What will I do differently next time? First of all, I will use whole cloth or match the grain on the window side of the quilt, mostly to expedite the process. Secondly, I will use a double-fold binding instead of self-binding the edges. This should give the quilt a tidier look. I like the haphazard look of the jeans-side, but the not-quite-even edge on the striped side isn’t as pleasing to me. Third, I would sew the bra hardware on by machine, so that the stitching holds all of the layers together. I sewed this one by hand, only through the denim.

I would use fleece again for a batting. It is light weight, insulating, and easy to sew through. Used blankets should be a good source of fleece. Did I mention this is my first machine quilting project of any size? It is.

Now what to do with the old shade? Do you need a short chicken fence? That will have to wait until next spring. Until then, enjoy the warmth of winter by bundling up!

Inspired Vegetarian Chili

Steamy Chili

Ingredients:

  • 1/3 c olive oil
  • 2 c sliced fresh mushrooms
  • 1 c finely chopped onion
  • 1 c chopped carrot
  • 3/4 c chopped green bell pepper
  • 1/4 c chopped celery
  • 1 T minced garlic
  • 1 t medium hot chili powder (I used Penzeys Spices)
  • 1 T ground cumin
  • 1 1/8 t salt
  • 3/4 t ground black pepper
  • 3/4 t dried basil
  • 3/4 t dried oregano
  • 2 quarts tomato juice, no seeds or skins
  • 3 c cooked black beans, drained and rinsed (about 26.5 oz canned)
  • hot pepper sauce to taste

Optional, advanced ingredients: Evenly diced sweet potato, parsnip, rutabaga, potato, and/or salsify.

  1. Heat olive oil in the large pot that that you’re going to add all the ingredients to. Add mushrooms, onion, carrot, green bell pepper, celery, garlic, chili powder, cumin, salt, black pepper, basil, and oregano. Stir and cook until the onion begins to soften, about 2 to 3 minutes.
  2. Stir in tomatoes and bring to a simmering boil until the carrots are the consistency you’d like.
  3. In a separate pot, steam the optional root vegetables to your desired consistency.
  4. Add the black beans and root vegetables to the chili. Re-heat to a boil and serve.

Some cooks get their inspiration from flavors, texture, color, or culture. My primary inspiration is ingredient volume. My vegetarian chili (and all other chili, for that matter) is extremely variable due to random harvesting, dumping, and jumbling of whatever is on hand. The first attempt at this vegetarian chili started with a recipe, highly rated from the reliable resource of the internet. Immediately and purposefully, I mangled the recipe to suit my tomato format, which is wonderfully canned in quart jars, without seeds or skins, by my dearly beloved George. Why add tomato paste and water, when you can just add tomatoes? I love fresh ingredients too. They never come in neat sizes. Perhaps the perfectly medium-sized bell pepper is 3/4 of a cup, but certainly not one from the store or my garden. The carrots came from the garden and were very fresh. In fact they needed to be dug, topped, scrubbed, diced, and then cut into tiny pieces by my favorite chopper. Yes, a real chef would never use one of these things. If you eat my food, you want me to use one. My hand chopping of hard vegetables flings them all over, mostly onto the floor. You don’t want to eat off my floor. Another thing about the carrots, they are wonderful and fresh, but by the time I’m done preparing them, I’m cranky. We did have some beautiful carrots out of the garden. But now we’re down to the ones that weren’t properly thinned and the carrots are pinky-sized, at best. Prepping homemade baby carrots isn’t my idea of fun. Following this stream of consciousness, this will be my second winter that I plan to glue carrot seeds onto a long strip of toilet paper, at the proper spacing. By time time glue and toilet paper season had rolled around last year it was long past the baby carrot harvest and gluing carrot seeds to toilet paper seemed ridiculous. May my current conviction lead to greater follow through this year! Jumping ahead to the conclusion of the first batch of chili: I followed my adaptation of the recipe and left lots of containers of leftovers in the refrigerator (3 T diced bell pepper, the extra carrots, etc.). No root vegetables were added. In the end I found the chili too spicy without enough depth of flavor (the internet recipe called for 1 T chili powder and 3/4 t hot pepper sauce).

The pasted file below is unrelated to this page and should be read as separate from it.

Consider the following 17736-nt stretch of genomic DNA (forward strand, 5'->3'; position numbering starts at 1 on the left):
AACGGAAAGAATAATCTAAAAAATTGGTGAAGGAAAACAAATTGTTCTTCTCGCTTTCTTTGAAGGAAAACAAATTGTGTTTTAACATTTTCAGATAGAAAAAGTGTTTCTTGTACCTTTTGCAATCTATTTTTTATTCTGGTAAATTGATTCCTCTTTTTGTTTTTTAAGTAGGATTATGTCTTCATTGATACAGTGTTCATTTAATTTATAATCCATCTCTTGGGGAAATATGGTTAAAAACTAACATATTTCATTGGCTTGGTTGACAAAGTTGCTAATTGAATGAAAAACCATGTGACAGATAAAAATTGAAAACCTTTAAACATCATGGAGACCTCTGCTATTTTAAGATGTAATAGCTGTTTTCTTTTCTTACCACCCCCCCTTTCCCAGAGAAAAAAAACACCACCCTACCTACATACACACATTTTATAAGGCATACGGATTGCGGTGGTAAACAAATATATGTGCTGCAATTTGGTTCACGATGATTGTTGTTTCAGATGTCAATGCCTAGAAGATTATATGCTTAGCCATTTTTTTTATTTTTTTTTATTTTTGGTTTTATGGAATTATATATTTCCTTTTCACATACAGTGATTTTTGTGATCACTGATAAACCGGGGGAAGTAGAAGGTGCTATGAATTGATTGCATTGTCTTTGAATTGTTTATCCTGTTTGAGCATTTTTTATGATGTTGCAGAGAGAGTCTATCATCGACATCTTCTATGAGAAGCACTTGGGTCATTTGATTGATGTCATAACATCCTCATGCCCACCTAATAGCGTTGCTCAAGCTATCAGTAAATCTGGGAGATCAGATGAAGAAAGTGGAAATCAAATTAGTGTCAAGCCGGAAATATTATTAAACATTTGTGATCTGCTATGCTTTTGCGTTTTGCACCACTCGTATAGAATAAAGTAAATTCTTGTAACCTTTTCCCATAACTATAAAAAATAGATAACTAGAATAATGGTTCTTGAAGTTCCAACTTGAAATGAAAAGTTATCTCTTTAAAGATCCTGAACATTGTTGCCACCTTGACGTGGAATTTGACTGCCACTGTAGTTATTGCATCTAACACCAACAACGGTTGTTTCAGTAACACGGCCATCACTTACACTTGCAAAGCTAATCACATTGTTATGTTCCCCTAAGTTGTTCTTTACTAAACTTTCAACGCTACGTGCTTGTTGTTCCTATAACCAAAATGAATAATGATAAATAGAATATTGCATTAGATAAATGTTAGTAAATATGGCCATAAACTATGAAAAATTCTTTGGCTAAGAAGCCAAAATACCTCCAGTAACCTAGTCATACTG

The next three batches found me only measuring what was easy (quarts of tomatoes, spices) and just chopping and dumping the rest. I think the final batch was the best. Certainly not repeatable since I didn’t really measure, however I did use about two quarts of diced root vegetables in addition to the other ingredients. As far as spiciness, it isn’t too spicy, but I figure the eater can add that with hot pepper sauce.

Pretty kale that has nothing to do with chili October 16, 2014

Pretty kale that has nothing to do with chili
October 16, 2014